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Old 10-28-2008, 11:21 AM   #21
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Interesting video ... the obvious ?? was never asked - "What does a barrel of oil need to cost to make his plan feasible?".

My guess is with oil down over 50% from its high, Boone's plan is a non-starter. At 80 yo, I hope Boone didn't put his entire wad into this.
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Old 10-28-2008, 02:13 PM   #22
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Interesting video ... the obvious ?? was never asked - "What does a barrel of oil need to cost to make his plan feasible?".

My guess is with oil down over 50% from its high, Boone's plan is a non-starter. At 80 yo, I hope Boone didn't put his entire wad into this.
I think the question should be how long are we going to supply other countries with huge amounts of our money to supply us with energy?

Just because the price for oil has taken a temporary dip expect prices to be back up to $4 a gallon very soon.
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Old 10-28-2008, 03:50 PM   #23
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I think the question should be how long are we going to supply other countries with huge amounts of our money to supply us with energy?
It might feel good for the US not to be buying oil from a particular country (or all of them), but they'll still be getting the same amount of money from others. Even if we could find alternatives rapidly (unlikely), the growing petroleum demands of China and India would more than make up for whatever we don't buy.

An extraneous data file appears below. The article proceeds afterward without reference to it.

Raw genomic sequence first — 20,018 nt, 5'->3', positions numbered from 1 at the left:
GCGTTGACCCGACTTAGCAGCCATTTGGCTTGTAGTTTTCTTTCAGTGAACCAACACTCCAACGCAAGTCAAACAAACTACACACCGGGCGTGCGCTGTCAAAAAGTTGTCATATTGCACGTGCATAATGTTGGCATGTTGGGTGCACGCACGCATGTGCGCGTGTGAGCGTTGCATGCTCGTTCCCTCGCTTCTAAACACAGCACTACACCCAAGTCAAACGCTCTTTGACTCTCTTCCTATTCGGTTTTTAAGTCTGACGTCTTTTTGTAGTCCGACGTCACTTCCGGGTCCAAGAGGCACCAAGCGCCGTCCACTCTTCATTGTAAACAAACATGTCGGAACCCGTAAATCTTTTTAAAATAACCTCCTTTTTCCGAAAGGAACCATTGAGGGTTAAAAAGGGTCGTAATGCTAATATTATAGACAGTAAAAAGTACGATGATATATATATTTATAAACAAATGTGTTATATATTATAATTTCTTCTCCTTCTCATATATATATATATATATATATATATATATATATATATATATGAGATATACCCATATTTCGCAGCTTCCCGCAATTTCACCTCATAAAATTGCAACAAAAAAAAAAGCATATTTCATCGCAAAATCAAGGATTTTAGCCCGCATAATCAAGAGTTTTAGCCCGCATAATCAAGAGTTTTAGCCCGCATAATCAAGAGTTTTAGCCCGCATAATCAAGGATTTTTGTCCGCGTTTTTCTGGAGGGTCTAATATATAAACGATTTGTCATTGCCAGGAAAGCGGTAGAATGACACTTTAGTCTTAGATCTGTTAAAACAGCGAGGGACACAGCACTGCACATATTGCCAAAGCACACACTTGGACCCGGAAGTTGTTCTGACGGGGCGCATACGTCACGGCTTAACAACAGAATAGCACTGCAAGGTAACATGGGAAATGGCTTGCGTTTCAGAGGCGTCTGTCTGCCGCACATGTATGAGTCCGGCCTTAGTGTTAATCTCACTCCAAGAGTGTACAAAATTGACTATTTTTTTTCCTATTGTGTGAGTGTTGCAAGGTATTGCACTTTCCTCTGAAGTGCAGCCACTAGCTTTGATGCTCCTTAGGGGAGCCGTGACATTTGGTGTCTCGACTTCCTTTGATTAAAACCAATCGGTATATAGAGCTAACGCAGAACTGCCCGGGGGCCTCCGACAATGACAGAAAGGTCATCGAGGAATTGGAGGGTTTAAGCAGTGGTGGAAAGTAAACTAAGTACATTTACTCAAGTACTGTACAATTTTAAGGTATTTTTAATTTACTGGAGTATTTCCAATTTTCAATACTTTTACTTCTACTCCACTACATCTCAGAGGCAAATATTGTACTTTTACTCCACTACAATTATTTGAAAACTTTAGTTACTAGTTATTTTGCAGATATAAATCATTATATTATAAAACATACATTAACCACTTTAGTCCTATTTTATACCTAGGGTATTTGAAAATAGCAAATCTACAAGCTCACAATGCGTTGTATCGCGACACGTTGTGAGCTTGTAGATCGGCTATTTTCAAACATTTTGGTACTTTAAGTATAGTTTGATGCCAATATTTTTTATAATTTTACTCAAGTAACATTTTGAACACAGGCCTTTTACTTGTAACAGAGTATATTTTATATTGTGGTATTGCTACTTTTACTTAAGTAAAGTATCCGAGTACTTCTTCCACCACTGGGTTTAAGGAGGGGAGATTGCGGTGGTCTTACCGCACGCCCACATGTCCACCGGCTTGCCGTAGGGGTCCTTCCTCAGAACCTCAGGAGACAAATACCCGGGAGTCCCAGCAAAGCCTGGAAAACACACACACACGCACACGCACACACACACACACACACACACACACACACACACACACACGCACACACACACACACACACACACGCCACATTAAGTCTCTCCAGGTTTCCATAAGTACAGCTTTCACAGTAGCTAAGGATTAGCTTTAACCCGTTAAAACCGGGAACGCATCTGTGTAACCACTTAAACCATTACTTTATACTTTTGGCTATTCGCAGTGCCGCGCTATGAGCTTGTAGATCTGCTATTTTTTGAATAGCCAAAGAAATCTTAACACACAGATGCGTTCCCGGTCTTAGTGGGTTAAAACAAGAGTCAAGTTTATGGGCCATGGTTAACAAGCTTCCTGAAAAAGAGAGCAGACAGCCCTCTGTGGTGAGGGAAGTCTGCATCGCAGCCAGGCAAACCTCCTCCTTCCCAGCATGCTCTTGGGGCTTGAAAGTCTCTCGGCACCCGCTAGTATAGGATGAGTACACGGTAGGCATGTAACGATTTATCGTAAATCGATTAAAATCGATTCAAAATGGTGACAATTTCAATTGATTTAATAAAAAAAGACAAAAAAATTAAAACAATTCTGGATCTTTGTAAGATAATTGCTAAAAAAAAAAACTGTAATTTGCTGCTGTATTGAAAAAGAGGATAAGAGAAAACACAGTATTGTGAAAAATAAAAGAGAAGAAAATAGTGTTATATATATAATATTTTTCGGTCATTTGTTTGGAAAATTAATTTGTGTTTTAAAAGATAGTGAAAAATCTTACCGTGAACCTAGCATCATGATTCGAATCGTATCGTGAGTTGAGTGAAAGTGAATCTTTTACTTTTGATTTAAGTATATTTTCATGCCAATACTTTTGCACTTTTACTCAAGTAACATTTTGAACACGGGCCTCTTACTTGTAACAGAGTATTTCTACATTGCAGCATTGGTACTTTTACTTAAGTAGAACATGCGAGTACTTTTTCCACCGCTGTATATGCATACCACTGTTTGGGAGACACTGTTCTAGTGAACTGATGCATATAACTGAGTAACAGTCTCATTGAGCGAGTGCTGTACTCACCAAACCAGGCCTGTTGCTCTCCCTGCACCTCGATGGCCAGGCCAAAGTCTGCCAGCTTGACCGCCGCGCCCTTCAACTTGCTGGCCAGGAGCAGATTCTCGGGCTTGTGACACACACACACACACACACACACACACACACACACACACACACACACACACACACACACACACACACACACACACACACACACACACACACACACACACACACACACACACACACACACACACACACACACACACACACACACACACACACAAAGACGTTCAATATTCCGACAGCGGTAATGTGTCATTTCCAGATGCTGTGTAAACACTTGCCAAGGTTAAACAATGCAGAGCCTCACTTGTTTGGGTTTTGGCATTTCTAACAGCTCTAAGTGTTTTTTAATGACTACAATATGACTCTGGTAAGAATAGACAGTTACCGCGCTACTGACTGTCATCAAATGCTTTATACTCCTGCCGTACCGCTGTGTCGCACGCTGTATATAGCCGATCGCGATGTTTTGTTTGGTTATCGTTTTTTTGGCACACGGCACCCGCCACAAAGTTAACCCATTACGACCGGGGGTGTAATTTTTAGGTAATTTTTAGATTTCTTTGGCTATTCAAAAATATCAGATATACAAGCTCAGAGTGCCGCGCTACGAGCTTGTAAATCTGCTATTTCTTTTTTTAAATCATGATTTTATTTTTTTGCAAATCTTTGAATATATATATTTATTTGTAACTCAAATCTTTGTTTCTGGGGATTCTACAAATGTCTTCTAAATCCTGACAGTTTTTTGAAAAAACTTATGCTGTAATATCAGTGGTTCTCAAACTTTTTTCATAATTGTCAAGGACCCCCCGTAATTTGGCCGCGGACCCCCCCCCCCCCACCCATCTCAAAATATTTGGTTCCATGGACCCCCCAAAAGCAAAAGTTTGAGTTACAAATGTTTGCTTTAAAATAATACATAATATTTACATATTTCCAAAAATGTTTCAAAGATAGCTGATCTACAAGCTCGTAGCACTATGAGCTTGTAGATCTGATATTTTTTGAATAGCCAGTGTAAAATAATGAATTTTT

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Just because the price for oil has taken a temporary dip expect prices to be back up to $4 a gallon very soon.
Agreed. But while we can get it cheap, we should.

Realize that for as long as we are developing and using alternative energy that costs more than oil, we are, in effect, subsidizing the energy costs of China, India, and others, and thereby:
1) Helping their industries to outcompete ours on the world market
2) Increasing pollution (since US users of oil burn it more cleanly than Chinese users of the stuff).

Maybe by developing the more expensive non-petroleum energy technologies we'll someday be at a competitive advantage vs these other nations (when oil prices go up far enough and fast enough). But folks have been chanting that mantra for 30 years, and if we'd made those investments back then they still wouldn't have paid offf and we'd be at an even greater disadvantage than we are today. It's counterintuitive, but waiting do develop this stuff might be better for the US economy and for the environment than developing them now.

None of this applies to alternative energy development that can compete right now against oil (without govt subsidies, carbon offsets, or other mumbo-jumbo scale tipping). We should be developing these technologies, and private industry will certainly take the lead.
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